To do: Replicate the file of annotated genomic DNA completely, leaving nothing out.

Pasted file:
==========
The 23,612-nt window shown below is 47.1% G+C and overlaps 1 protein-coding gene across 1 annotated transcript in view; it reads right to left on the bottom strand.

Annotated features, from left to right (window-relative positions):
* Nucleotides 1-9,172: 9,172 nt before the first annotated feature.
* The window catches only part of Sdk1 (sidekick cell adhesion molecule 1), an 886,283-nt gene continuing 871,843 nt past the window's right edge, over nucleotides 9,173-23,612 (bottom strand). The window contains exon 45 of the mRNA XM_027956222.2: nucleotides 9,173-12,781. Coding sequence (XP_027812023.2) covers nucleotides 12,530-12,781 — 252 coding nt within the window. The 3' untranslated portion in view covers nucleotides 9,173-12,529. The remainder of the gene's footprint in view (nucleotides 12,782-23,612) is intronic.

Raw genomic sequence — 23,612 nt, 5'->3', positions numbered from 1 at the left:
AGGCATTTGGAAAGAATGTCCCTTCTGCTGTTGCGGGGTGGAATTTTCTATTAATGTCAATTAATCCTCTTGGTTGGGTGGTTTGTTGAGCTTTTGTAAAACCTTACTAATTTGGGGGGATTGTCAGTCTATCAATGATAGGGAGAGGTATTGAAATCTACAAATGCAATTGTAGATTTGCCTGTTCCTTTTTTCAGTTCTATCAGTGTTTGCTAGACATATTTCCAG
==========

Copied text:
The 23,612-nt window shown below is 47.1% G+C and overlaps 1 protein-coding gene across 1 annotated transcript in view; it reads right to left on the bottom strand.

Annotated features, from left to right (window-relative positions):
* Nucleotides 1-9,172: 9,172 nt before the first annotated feature.
* The window catches only part of Sdk1 (sidekick cell adhesion molecule 1), an 886,283-nt gene continuing 871,843 nt past the window's right edge, over nucleotides 9,173-23,612 (bottom strand). The window contains exon 45 of the mRNA XM_027956222.2: nucleotides 9,173-12,781. Coding sequence (XP_027812023.2) covers nucleotides 12,530-12,781 — 252 coding nt within the window. The 3' untranslated portion in view covers nucleotides 9,173-12,529. The remainder of the gene's footprint in view (nucleotides 12,782-23,612) is intronic.

Raw genomic sequence — 23,612 nt, 5'->3', positions numbered from 1 at the left:
AGGCATTTGGAAAGAATGTCCCTTCTGCTGTTGCGGGGTGGAATTTTCTATTAATGTCAATTAATCCTCTTGGTTGGGTGGTTTGTTGAGCTTTTGTAAAACCTTACTAATTTGGGGGGATTGTCAGTCTATCAATGATAGGGAGAGGTATTGAAATCTACAAATGCAATTGTAGATTTGCCTGTTCCTTTTTTCAGTTCTATCAGTGTTTGCTAGACATATTTCCAG